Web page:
There was plenty of merit to the connections being made at Los Cabos between filmmakers and audiences.
André Aciman’s novel is a series of ghost stories interrupted by fleeting flashes of light.
The book is Carmen Machado’s deeply intelligent and fiercely innovative account of her experience of domestic abuse.
The snapshots of the painstaking task of translation are filtered through the delicate framing of its subjects and the worlds they inhabit.
The story has enough pathos to fulfill the expectations of a great tragedy, but the film feels like a commercial for something else entirely.
Here, Robert Mapplethrope is just another tormented queer destroyed by his tendencies toward vice.
By the end, the lesson we've learned is that the stories we tell ourselves about the past have always been revised from a previous draft.
Rami Malek’s charitable act of resuscitation for the benefit of Mercury’s admirers is something that the film as a whole ultimately fails to accomplish.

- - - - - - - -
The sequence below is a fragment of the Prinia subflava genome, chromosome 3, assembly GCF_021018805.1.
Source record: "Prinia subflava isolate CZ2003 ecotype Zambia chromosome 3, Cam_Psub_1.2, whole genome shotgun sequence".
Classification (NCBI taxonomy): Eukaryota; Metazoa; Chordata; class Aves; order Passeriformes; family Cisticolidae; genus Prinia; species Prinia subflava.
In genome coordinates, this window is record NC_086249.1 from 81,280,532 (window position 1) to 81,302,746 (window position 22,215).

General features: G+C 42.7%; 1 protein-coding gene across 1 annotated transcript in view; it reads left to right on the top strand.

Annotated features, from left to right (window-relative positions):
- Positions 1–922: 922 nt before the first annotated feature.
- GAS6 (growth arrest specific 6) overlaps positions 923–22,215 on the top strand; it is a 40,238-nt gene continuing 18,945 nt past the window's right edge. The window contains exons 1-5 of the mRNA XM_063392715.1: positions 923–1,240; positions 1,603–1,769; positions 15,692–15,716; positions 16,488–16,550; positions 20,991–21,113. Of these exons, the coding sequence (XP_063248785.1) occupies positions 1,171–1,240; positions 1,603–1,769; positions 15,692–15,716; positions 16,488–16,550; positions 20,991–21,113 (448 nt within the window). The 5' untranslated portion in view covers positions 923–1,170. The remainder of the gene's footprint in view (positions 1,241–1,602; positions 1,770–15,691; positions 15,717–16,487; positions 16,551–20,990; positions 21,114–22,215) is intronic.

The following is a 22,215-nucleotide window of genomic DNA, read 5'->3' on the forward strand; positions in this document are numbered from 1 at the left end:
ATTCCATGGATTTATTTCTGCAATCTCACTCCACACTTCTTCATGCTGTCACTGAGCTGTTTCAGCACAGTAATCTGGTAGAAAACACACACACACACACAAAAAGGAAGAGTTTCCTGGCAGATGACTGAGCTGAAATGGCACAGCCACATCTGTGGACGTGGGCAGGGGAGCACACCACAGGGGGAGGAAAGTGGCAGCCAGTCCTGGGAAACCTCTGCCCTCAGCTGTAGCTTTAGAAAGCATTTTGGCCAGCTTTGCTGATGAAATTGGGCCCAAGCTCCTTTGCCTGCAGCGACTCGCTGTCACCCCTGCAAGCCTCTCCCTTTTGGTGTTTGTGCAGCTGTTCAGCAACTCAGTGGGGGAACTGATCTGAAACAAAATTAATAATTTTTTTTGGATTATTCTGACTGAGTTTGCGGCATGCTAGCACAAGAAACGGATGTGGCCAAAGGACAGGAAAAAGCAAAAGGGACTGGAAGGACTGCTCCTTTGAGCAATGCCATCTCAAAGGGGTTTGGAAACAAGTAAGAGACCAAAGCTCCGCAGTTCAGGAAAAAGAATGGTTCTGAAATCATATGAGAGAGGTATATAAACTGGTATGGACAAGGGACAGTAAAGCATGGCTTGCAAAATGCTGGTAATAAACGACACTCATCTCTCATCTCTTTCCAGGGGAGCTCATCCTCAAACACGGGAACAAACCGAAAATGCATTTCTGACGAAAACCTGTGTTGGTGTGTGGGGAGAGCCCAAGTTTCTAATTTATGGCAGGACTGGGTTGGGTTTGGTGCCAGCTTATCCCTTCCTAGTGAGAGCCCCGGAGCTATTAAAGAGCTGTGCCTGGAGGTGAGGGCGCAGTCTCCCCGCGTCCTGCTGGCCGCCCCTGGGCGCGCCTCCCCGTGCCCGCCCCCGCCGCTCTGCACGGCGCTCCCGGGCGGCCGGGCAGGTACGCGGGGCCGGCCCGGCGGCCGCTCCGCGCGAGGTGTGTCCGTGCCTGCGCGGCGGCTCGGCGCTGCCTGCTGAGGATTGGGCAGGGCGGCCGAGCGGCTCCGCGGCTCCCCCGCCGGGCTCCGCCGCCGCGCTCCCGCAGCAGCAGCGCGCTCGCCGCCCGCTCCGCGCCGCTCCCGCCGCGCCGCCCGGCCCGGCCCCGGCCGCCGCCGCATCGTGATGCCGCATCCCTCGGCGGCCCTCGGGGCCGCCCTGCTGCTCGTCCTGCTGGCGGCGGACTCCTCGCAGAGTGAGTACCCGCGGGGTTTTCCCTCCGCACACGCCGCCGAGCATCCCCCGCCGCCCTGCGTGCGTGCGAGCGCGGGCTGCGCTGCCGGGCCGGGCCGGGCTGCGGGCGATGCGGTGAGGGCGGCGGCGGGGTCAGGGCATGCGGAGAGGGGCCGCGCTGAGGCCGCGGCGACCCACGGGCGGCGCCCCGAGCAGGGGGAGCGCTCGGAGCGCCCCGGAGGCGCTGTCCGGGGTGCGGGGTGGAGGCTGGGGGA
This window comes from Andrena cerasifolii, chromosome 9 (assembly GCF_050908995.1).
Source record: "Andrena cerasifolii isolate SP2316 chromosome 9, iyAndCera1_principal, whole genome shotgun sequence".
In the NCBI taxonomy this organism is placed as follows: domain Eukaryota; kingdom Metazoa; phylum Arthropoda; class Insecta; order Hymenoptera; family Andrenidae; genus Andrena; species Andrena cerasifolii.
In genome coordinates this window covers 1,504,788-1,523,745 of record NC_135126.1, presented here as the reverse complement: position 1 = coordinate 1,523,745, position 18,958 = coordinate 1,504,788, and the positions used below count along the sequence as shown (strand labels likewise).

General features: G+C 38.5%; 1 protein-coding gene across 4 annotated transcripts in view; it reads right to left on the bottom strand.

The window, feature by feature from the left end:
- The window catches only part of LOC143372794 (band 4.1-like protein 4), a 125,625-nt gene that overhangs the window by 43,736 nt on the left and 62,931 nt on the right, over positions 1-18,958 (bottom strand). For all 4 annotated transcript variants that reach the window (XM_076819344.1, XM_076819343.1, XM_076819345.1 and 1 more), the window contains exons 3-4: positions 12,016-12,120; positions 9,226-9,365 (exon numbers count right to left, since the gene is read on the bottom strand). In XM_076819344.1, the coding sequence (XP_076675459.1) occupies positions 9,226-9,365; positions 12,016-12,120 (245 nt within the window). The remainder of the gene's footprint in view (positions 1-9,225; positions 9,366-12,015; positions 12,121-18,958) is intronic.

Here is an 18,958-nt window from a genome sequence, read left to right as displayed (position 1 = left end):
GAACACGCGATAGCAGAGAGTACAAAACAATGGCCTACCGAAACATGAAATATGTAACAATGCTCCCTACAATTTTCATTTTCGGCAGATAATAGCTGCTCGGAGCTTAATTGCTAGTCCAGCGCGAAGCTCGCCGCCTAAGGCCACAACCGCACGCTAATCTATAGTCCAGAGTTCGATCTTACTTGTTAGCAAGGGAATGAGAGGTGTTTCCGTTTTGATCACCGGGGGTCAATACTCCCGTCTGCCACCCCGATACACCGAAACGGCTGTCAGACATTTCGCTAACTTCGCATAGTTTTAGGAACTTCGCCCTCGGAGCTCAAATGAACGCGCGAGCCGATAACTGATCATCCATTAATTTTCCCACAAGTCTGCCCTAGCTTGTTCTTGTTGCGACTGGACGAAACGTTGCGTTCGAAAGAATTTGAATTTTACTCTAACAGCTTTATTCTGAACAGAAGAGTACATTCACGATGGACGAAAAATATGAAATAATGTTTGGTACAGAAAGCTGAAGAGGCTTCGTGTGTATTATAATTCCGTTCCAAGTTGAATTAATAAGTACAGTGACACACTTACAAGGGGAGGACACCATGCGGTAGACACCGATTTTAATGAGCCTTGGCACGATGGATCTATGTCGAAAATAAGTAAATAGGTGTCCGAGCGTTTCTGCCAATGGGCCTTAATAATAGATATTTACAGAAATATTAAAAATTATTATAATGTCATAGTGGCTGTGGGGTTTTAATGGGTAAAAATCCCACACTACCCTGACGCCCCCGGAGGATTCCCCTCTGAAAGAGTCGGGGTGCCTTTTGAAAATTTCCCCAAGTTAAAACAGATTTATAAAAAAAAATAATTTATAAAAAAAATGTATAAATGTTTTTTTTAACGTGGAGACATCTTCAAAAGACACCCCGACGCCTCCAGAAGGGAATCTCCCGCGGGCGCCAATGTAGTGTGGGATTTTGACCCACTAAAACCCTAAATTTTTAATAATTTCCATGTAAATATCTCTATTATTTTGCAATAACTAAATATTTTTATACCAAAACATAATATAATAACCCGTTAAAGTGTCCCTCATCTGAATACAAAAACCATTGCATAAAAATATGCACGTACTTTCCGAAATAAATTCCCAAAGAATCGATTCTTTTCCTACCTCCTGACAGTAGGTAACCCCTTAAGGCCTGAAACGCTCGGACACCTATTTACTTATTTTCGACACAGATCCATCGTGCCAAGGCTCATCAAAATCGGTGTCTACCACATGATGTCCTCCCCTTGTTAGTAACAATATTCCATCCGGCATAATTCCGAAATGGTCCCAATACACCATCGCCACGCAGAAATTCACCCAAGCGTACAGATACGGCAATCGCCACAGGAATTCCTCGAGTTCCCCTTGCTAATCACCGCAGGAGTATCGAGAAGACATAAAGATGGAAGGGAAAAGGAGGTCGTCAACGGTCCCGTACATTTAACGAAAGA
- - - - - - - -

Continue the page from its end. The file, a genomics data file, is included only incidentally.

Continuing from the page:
The film is a leaden adaptation of Sarah Waters’s quiet yet distressing novel about an aristocratic family’s downfall.
The festival program successfully raises universal questions that transcend the context in which they’re asked.
Paramount’s fine-tuned Blu-ray should be an essential addition to the libraries of horror fans and audiophiles alike.
The film turns the act of survival into a powerful statement of defiance against the vagaries of the unknown.
Greg Berlanti’s film is a charmingly heartfelt portrait of a teenage boy about to leave the closet behind.
Women deserve a better vehicle for demonstrating the power of female solidarity than this empty money grab.
The series is committed to exploring the spaces between what we want to be true and what’s actually true.
Bill Condon’s remake actually delivers a remarkably optimistic balm to a festering, existential wound.
Stacy Title’s The Bye Bye Man ends up succeeding most deftly as an advertisement for on-campus housing.
It abandons its subtlety en route to becoming a moralistic screed about the preservation of the nuclear family.
The juxtaposition of courtship and violence is Pride and Prejudice and Zombies’s one true coup, but it still mistakes weaponry for agency.
The season premiere functions familiarly as a laying of the groundwork for what’s to come, moving the plot pieces around to create sites for potential conflict.